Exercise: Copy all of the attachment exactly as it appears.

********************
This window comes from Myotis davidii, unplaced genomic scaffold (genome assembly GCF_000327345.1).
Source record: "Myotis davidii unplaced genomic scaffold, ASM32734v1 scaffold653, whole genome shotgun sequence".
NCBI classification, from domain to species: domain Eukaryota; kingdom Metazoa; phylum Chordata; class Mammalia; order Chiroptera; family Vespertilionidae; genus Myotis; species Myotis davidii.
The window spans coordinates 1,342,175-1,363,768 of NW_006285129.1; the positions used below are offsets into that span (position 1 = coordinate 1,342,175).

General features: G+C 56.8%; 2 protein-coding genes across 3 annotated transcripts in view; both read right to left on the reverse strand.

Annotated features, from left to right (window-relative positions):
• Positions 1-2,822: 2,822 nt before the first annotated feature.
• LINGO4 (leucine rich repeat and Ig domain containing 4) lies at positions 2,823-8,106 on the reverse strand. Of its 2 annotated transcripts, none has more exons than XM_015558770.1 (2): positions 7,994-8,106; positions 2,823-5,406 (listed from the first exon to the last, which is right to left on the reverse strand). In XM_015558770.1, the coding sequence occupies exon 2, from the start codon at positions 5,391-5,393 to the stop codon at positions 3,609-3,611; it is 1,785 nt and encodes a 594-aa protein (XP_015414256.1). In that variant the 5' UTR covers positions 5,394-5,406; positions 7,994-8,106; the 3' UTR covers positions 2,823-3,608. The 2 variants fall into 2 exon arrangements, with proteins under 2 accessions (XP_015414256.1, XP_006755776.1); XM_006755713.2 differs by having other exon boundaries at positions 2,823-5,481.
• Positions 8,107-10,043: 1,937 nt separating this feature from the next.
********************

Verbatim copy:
This window comes from Myotis davidii, unplaced genomic scaffold (genome assembly GCF_000327345.1).
Source record: "Myotis davidii unplaced genomic scaffold, ASM32734v1 scaffold653, whole genome shotgun sequence".
NCBI classification, from domain to species: domain Eukaryota; kingdom Metazoa; phylum Chordata; class Mammalia; order Chiroptera; family Vespertilionidae; genus Myotis; species Myotis davidii.
The window spans coordinates 1,342,175-1,363,768 of NW_006285129.1; the positions used below are offsets into that span (position 1 = coordinate 1,342,175).

General features: G+C 56.8%; 2 protein-coding genes across 3 annotated transcripts in view; both read right to left on the reverse strand.

Annotated features, from left to right (window-relative positions):
• Positions 1-2,822: 2,822 nt before the first annotated feature.
• LINGO4 (leucine rich repeat and Ig domain containing 4) lies at positions 2,823-8,106 on the reverse strand. Of its 2 annotated transcripts, none has more exons than XM_015558770.1 (2): positions 7,994-8,106; positions 2,823-5,406 (listed from the first exon to the last, which is right to left on the reverse strand). In XM_015558770.1, the coding sequence occupies exon 2, from the start codon at positions 5,391-5,393 to the stop codon at positions 3,609-3,611; it is 1,785 nt and encodes a 594-aa protein (XP_015414256.1). In that variant the 5' UTR covers positions 5,394-5,406; positions 7,994-8,106; the 3' UTR covers positions 2,823-3,608. The 2 variants fall into 2 exon arrangements, with proteins under 2 accessions (XP_015414256.1, XP_006755776.1); XM_006755713.2 differs by having other exon boundaries at positions 2,823-5,481.
• Positions 8,107-10,043: 1,937 nt separating this feature from the next.